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2021 EXPEDITIONS

SUBMERSIBLE CREW COMPLETES THE WORLD’S DEEPEST SHIPWRECK DIVE IN HISTORY (USS JOHNSTON)

 
 
 

Offshore Samar Island, Philippines Sea (March 31, 2021) – An expedition privately funded and executed by two former US Navy Officers has successfully re-located, surveyed, and filmed the USS Johnston, the world’s deepest known shipwreck that principally lies at a depth of 21,180ft (6,456m). The funder of the expedition, Victor Vescovo, is a former US Navy Commander (Ret.) who personally piloted his submersible DSV Limiting Factor down to the wreck during two separate, eight-hour dives. These constituted the deepest wreck dives, manned or unmanned, in history.

The USS Johnston (DD-557) was a US Navy Fletcher-class destroyer that sank in battle on 25th October 1944. The Johnston measured 376 ft (115m) long with a beam of 39ft. The ship was sunk during an intense battle against vastly superior Japanese forces off the coast of Samar Island during the Battle of Leyte Gulf, widely cited as the largest naval battle in history. “In no engagement in its entire history has the United States Navy shown more gallantry, guts and gumption than in the two morning hours between 0730 and 0930 off Samar,” wrote Rear Admiral Samuel E. Morison in his History of U.S. Naval Operations in World War II. Upon the commissioning of the ship, the destroyer’s 3⁄4 Native American Captain from Oklahoma, Commander Ernest Evans, told his crew that he would “never run from a fight,” and that “anyone who did not want to go in harm’s way, had better get off now.” None of his crew did so.

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I remember when RV Petrel found what they thought were pieces of the the Johnston at a slightly shallower depth. They couldn't find the rest of the ship as it had apparently slipped off the continental shelf into much deeper waters. Cool to know that somebody followed up on it.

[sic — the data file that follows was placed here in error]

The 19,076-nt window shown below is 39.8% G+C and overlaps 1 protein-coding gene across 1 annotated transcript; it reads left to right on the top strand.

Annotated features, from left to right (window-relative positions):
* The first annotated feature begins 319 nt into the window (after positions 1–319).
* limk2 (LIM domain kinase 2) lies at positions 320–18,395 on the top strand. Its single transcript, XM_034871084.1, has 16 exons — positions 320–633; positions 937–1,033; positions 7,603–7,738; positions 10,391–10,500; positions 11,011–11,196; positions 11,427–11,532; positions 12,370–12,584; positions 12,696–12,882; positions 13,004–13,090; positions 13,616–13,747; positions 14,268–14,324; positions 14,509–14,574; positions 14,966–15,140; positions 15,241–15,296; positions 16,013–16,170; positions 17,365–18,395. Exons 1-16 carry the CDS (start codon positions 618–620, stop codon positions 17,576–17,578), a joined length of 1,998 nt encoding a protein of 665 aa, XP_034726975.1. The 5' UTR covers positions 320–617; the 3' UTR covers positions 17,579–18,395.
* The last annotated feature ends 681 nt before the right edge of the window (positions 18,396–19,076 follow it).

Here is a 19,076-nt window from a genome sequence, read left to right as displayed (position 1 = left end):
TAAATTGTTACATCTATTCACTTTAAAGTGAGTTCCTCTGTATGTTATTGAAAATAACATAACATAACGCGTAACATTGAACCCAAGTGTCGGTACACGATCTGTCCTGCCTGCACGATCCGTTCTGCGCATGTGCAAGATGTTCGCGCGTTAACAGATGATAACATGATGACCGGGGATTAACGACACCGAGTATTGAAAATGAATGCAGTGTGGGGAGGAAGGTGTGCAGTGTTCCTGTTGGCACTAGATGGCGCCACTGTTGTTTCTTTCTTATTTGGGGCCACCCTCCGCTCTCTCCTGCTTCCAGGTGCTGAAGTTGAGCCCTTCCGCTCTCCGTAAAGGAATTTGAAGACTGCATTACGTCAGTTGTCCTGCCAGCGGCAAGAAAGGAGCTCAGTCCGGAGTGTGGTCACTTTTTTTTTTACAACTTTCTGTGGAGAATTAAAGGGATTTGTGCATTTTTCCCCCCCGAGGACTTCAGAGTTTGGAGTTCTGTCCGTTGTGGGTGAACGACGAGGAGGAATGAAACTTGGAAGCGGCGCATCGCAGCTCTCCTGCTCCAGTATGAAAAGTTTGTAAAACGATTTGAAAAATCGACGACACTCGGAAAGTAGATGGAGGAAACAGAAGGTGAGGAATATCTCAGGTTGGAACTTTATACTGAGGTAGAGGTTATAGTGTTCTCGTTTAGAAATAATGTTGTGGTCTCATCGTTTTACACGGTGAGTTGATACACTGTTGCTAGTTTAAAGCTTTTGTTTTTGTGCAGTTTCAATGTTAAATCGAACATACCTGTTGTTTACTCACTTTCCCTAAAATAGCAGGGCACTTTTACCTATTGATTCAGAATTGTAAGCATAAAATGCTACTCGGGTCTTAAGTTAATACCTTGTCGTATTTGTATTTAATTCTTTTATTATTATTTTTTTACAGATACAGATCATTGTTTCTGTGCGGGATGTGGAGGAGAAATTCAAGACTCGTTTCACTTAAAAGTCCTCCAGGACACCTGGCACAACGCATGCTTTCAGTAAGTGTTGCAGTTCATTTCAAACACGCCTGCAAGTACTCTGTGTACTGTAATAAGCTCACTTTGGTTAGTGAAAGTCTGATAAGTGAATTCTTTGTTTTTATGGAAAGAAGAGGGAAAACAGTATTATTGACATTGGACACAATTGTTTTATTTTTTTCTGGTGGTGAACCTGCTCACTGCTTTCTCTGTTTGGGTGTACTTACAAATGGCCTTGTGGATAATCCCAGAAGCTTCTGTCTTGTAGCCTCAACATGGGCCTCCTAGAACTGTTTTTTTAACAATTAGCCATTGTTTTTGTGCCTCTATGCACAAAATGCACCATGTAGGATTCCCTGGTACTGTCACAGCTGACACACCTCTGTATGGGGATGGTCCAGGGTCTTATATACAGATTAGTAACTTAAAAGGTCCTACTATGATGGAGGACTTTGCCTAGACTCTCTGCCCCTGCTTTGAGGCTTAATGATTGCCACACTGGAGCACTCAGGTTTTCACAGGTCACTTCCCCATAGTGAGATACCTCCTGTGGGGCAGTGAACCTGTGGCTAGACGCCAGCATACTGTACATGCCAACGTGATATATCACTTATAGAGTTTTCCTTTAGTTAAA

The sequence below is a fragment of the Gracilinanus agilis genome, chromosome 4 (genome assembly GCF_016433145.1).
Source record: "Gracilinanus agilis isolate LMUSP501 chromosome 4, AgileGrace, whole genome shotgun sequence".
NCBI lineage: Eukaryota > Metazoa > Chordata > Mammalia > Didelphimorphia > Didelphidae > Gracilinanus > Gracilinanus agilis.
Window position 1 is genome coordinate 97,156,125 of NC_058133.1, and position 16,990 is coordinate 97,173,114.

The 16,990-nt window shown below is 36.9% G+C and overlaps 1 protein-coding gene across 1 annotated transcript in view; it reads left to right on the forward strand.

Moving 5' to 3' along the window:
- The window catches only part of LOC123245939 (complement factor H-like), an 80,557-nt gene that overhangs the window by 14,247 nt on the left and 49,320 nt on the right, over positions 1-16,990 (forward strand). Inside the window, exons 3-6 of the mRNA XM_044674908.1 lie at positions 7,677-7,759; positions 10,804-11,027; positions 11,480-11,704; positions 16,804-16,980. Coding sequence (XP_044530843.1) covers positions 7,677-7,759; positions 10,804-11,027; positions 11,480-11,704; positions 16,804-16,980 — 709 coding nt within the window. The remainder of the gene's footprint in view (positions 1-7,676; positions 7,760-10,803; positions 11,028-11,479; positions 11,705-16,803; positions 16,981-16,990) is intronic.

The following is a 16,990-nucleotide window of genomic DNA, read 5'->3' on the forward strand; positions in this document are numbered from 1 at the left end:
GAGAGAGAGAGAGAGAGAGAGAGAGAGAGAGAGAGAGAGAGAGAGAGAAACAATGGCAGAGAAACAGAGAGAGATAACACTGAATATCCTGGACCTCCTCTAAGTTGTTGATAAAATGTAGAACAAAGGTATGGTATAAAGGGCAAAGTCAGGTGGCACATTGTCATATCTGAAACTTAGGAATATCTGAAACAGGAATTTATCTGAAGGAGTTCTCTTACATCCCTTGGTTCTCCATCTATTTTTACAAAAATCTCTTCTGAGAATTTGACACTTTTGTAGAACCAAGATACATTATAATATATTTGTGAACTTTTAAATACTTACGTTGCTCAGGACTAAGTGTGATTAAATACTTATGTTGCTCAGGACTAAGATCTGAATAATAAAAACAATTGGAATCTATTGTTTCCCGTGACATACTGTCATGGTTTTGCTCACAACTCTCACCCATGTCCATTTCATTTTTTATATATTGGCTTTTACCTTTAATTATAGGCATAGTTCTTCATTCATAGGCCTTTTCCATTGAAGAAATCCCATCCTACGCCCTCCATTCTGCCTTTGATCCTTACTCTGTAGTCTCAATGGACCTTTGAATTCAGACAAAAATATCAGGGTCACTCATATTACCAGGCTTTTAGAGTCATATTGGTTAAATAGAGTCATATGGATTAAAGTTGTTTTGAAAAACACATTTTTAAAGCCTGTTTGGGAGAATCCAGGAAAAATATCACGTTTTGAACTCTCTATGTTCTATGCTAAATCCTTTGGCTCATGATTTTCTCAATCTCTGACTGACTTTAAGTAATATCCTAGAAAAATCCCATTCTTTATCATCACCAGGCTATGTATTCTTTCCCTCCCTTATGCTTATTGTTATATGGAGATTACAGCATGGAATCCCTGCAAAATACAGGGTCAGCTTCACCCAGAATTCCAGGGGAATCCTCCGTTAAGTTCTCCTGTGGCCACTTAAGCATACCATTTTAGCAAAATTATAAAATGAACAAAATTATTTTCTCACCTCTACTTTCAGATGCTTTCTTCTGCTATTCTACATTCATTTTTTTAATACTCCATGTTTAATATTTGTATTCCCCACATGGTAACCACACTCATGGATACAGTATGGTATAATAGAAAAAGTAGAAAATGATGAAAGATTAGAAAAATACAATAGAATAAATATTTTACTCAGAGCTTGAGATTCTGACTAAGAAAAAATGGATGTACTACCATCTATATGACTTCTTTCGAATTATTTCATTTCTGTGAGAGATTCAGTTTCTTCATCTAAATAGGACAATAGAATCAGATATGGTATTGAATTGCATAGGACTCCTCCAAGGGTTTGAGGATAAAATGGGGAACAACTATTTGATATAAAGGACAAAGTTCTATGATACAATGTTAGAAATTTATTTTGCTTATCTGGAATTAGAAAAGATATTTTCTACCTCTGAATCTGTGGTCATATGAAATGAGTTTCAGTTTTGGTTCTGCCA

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46 minutes ago, Four-Eyed Buck,SASS #14795 said:

Would  love to see  pictures of that:FlagAm:

 

There's about four or five pics on that website. The front 2/3s is intact and upright. Her hull number is clearly visible so there's no question she's the Johnston.

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A most interesting find.

 

Robert W. Copeland, captain of the Samuel B. Roberts, was a Tacoma lawyer, who died at a relatively young age just as I was starting my practice in the city. I never met him, but knew many men who knew him well. A guided missle frigate was named after him.

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On 4/2/2021 at 11:07 AM, Grizzly Adams 3674 said:

Last Stand Of The Tin Can Sailors:  Good read on the subject.

 

https://www.amazon.com/Last-Stand-Tin-Sailors-Extraordinary/dp/0553381482

 

Probably the best book on military history I've ever read. I need to read it again.

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27 minutes ago, Abilene Slim SASS 81783 said:

Have you read “Neptune’s Inferno”?  Same author on the Guadalcanal campaign. Most excellent read. 


I have not. I believe you have recommended it previously, and I need to pick it up. With my backlog of reading material, I am not sure when I would get to it.

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10 hours ago, DocWard said:


I have not. I believe you have recommended it previously, and I need to pick it up. With my backlog of reading material, I am not sure when I would get to it.

A great book, buy it and move it to near the top of the pile. 

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2 hours ago, Chantry said:

A great book, buy it and move it to near the top of the pile. 


If anywhere near as good as Last Stand, it has to be. The hard part is then choosing what to move it in front of!

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